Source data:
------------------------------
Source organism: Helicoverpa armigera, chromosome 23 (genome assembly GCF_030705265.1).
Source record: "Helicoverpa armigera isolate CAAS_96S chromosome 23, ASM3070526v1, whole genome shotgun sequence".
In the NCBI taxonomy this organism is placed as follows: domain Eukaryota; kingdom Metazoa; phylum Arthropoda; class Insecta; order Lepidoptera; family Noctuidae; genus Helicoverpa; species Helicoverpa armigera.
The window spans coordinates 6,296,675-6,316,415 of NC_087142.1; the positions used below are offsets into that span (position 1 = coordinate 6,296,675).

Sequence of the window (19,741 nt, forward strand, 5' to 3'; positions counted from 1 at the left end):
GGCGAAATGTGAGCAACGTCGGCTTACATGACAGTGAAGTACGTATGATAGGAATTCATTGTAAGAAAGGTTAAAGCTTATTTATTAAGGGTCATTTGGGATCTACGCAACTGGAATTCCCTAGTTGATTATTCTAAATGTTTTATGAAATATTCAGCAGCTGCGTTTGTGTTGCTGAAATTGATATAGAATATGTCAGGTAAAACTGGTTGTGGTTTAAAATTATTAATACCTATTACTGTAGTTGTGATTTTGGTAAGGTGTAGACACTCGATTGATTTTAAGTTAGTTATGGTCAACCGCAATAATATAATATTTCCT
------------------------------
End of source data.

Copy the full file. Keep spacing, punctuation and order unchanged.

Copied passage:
Source organism: Helicoverpa armigera, chromosome 23 (genome assembly GCF_030705265.1).
Source record: "Helicoverpa armigera isolate CAAS_96S chromosome 23, ASM3070526v1, whole genome shotgun sequence".
In the NCBI taxonomy this organism is placed as follows: domain Eukaryota; kingdom Metazoa; phylum Arthropoda; class Insecta; order Lepidoptera; family Noctuidae; genus Helicoverpa; species Helicoverpa armigera.
The window spans coordinates 6,296,675-6,316,415 of NC_087142.1; the positions used below are offsets into that span (position 1 = coordinate 6,296,675).

Sequence of the window (19,741 nt, forward strand, 5' to 3'; positions counted from 1 at the left end):
GGCGAAATGTGAGCAACGTCGGCTTACATGACAGTGAAGTACGTATGATAGGAATTCATTGTAAGAAAGGTTAAAGCTTATTTATTAAGGGTCATTTGGGATCTACGCAACTGGAATTCCCTAGTTGATTATTCTAAATGTTTTATGAAATATTCAGCAGCTGCGTTTGTGTTGCTGAAATTGATATAGAATATGTCAGGTAAAACTGGTTGTGGTTTAAAATTATTAATACCTATTACTGTAGTTGTGATTTTGGTAAGGTGTAGACACTCGATTGATTTTAAGTTAGTTATGGTCAACCGCAATAATATAATATTTCCT